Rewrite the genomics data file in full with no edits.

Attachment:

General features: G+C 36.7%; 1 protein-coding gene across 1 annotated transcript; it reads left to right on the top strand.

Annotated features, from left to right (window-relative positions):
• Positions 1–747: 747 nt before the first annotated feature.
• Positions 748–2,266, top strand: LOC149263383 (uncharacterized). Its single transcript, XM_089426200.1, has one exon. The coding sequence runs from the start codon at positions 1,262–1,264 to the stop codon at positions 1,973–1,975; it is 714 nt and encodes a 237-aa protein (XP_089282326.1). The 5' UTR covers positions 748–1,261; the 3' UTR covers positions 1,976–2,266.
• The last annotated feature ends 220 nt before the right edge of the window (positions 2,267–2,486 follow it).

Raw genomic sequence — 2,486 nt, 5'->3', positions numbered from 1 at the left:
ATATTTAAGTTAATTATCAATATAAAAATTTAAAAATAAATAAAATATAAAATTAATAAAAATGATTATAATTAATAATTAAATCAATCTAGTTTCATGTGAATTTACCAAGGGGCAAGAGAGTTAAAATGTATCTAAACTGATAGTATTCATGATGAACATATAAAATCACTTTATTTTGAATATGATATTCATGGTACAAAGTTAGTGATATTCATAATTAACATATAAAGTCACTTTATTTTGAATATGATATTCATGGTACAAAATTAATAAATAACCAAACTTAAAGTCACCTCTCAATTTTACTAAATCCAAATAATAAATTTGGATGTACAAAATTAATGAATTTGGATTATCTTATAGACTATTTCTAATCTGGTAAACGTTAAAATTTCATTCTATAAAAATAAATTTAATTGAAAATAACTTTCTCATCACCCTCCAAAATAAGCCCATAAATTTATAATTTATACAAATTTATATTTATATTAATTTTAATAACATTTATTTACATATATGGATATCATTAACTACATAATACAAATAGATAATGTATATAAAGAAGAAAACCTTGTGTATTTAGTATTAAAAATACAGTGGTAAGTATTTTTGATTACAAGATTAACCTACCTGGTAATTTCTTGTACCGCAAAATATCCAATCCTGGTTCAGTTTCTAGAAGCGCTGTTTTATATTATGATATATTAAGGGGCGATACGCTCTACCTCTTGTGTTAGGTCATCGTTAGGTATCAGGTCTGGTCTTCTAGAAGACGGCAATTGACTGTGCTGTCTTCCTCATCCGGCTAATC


General features: G+C 36.7%; 1 protein-coding gene across 1 annotated transcript; it reads left to right on the top strand.

Annotated features, from left to right (window-relative positions):
• Positions 1–747: 747 nt before the first annotated feature.
• Positions 748–2,266, top strand: LOC149263383 (uncharacterized). Its single transcript, XM_089426200.1, has one exon. The coding sequence runs from the start codon at positions 1,262–1,264 to the stop codon at positions 1,973–1,975; it is 714 nt and encodes a 237-aa protein (XP_089282326.1). The 5' UTR covers positions 748–1,261; the 3' UTR covers positions 1,976–2,266.
• The last annotated feature ends 220 nt before the right edge of the window (positions 2,267–2,486 follow it).

Raw genomic sequence — 2,486 nt, 5'->3', positions numbered from 1 at the left:
ATATTTAAGTTAATTATCAATATAAAAATTTAAAAATAAATAAAATATAAAATTAATAAAAATGATTATAATTAATAATTAAATCAATCTAGTTTCATGTGAATTTACCAAGGGGCAAGAGAGTTAAAATGTATCTAAACTGATAGTATTCATGATGAACATATAAAATCACTTTATTTTGAATATGATATTCATGGTACAAAGTTAGTGATATTCATAATTAACATATAAAGTCACTTTATTTTGAATATGATATTCATGGTACAAAATTAATAAATAACCAAACTTAAAGTCACCTCTCAATTTTACTAAATCCAAATAATAAATTTGGATGTACAAAATTAATGAATTTGGATTATCTTATAGACTATTTCTAATCTGGTAAACGTTAAAATTTCATTCTATAAAAATAAATTTAATTGAAAATAACTTTCTCATCACCCTCCAAAATAAGCCCATAAATTTATAATTTATACAAATTTATATTTATATTAATTTTAATAACATTTATTTACATATATGGATATCATTAACTACATAATACAAATAGATAATGTATATAAAGAAGAAAACCTTGTGTATTTAGTATTAAAAATACAGTGGTAAGTATTTTTGATTACAAGATTAACCTACCTGGTAATTTCTTGTACCGCAAAATATCCAATCCTGGTTCAGTTTCTAGAAGCGCTGTTTTATATTATGATATATTAAGGGGCGATACGCTCTACCTCTTGTGTTAGGTCATCGTTAGGTATCAGGTCTGGTCTTCTAGAAGACGGCAATTGACTGTGCTGTCTTCCTCATCCGGCTAATC